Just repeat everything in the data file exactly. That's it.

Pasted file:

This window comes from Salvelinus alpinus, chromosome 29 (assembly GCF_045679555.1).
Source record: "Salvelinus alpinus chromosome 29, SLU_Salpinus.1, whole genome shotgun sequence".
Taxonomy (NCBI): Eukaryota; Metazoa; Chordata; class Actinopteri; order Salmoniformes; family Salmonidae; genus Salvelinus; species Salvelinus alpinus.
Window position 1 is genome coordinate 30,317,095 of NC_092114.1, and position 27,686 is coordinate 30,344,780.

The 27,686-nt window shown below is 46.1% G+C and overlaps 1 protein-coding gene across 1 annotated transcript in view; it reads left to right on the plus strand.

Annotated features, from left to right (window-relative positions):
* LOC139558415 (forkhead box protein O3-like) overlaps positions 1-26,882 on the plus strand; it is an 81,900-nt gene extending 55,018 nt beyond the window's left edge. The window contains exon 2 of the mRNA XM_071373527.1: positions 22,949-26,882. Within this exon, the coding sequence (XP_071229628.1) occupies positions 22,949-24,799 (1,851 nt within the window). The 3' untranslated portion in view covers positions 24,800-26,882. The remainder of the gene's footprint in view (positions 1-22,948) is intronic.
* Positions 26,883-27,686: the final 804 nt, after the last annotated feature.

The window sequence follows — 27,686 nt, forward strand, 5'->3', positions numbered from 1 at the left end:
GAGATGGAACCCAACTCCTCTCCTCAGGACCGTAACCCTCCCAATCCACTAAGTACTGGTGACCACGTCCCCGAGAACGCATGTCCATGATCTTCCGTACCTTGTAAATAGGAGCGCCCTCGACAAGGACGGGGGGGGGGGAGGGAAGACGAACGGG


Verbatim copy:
This window comes from Salvelinus alpinus, chromosome 29 (assembly GCF_045679555.1).
Source record: "Salvelinus alpinus chromosome 29, SLU_Salpinus.1, whole genome shotgun sequence".
Taxonomy (NCBI): Eukaryota; Metazoa; Chordata; class Actinopteri; order Salmoniformes; family Salmonidae; genus Salvelinus; species Salvelinus alpinus.
Window position 1 is genome coordinate 30,317,095 of NC_092114.1, and position 27,686 is coordinate 30,344,780.

The 27,686-nt window shown below is 46.1% G+C and overlaps 1 protein-coding gene across 1 annotated transcript in view; it reads left to right on the plus strand.

Annotated features, from left to right (window-relative positions):
* LOC139558415 (forkhead box protein O3-like) overlaps positions 1-26,882 on the plus strand; it is an 81,900-nt gene extending 55,018 nt beyond the window's left edge. The window contains exon 2 of the mRNA XM_071373527.1: positions 22,949-26,882. Within this exon, the coding sequence (XP_071229628.1) occupies positions 22,949-24,799 (1,851 nt within the window). The 3' untranslated portion in view covers positions 24,800-26,882. The remainder of the gene's footprint in view (positions 1-22,948) is intronic.
* Positions 26,883-27,686: the final 804 nt, after the last annotated feature.

The window sequence follows — 27,686 nt, forward strand, 5'->3', positions numbered from 1 at the left end:
GAGATGGAACCCAACTCCTCTCCTCAGGACCGTAACCCTCCCAATCCACTAAGTACTGGTGACCACGTCCCCGAGAACGCATGTCCATGATCTTCCGTACCTTGTAAATAGGAGCGCCCTCGACAAGGACGGGGGGGGGGGAGGGAAGACGAACGGG